We don’t know each other but thank you for such a moving and generous blog. There is a real power in vulnerability but it takes huge courage to take the chance to share like this. Your blog is consistently excellent in its mix of humour, righteous anger and downright truth. More power to your elbow Wee Ginger Dug and thinking of you and Andy tonight.

  50. Hugh Bryce says:

    Paul. Scots fight and argue, find fault with each other over religion, football and many other things. But when the chips are down we come together against a common enemy for as you said we are a community a village which none can destroy no matter how hard they try. God bless Andy and Margo

  51. Thank you ! What a beautiful and eloquent piece.
    One day soon the spirits of your Andy, Margo McDonald my amazing friends Margo W and Betty and all those others who are mourned and loved will dance in the dawn of an Independent Scotland.

  52. morvenm2014 says:

    Keep going. We need you. xx

  53. Susan says:

    Like many of your readers I cried reading this superb piece, then I cried reading the lovely comments. Thank you all. RIP Margo and Andy.

  54. Archie Kane says:

    You brave, brave man. I’ve gone through it too with my parents but with your life partner it must be hell and pain beyond description. It terrifies me more than I can say the thought that anything bad should happen to him.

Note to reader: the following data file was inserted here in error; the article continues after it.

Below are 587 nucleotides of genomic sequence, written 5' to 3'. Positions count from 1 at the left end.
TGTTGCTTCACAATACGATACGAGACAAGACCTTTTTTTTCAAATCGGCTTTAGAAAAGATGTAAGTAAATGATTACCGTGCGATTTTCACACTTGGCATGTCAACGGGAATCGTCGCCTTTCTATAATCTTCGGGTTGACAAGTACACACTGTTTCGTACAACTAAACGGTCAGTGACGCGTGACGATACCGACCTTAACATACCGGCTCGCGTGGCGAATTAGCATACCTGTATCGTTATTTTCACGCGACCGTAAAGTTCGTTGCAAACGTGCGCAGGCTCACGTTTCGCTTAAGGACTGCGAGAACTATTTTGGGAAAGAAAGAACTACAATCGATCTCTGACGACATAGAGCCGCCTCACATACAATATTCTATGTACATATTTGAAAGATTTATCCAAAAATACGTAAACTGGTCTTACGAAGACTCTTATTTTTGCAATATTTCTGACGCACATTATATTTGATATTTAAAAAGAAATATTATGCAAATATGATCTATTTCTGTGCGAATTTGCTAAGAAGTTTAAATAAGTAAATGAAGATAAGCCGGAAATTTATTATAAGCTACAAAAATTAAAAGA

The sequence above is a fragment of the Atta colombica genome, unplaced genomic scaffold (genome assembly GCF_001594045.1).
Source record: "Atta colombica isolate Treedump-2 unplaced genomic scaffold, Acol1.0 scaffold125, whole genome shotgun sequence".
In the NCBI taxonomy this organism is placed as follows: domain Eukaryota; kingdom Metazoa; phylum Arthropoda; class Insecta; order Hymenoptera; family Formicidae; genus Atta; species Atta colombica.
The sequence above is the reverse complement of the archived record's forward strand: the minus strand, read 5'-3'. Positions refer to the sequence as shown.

55. Hr Anderson says:

    Thank you Paul for sharin yer hert.🙂

  56. Saor Alba says:

    You are an absolute inspiration Paul.
    Whitburnsfinest is absolutely spot on. Andy would be so proud of you, as we all are.
    My thoughts are with you at this time and I too am going to plant a tree for you and Andy and the WGD.
    There are many now who are your companions and who you have inspired greatly through your goodness and compassion. Much love,

    Saor Alba

  57. Fillofficer says:

    Paul. Although I’m a regular reader, I missed andy’s passing due to my brothers untimely death. You have once again expressed my innermost feelings & have moved me, as you always do, when I least expect it. My gratitude for that release of emotion & my heartfelt sympathy for you on this first anniversary, the toughest of days. Your gift is much appreciated by us all, I’m sure. Respect

  58. Sasha says:

    What a truly inspirational man you are. The world is a better, brighter, more loving place because of you.

  59. A beautifully moving post Paul. I would never be without reading your inspirational words anymore.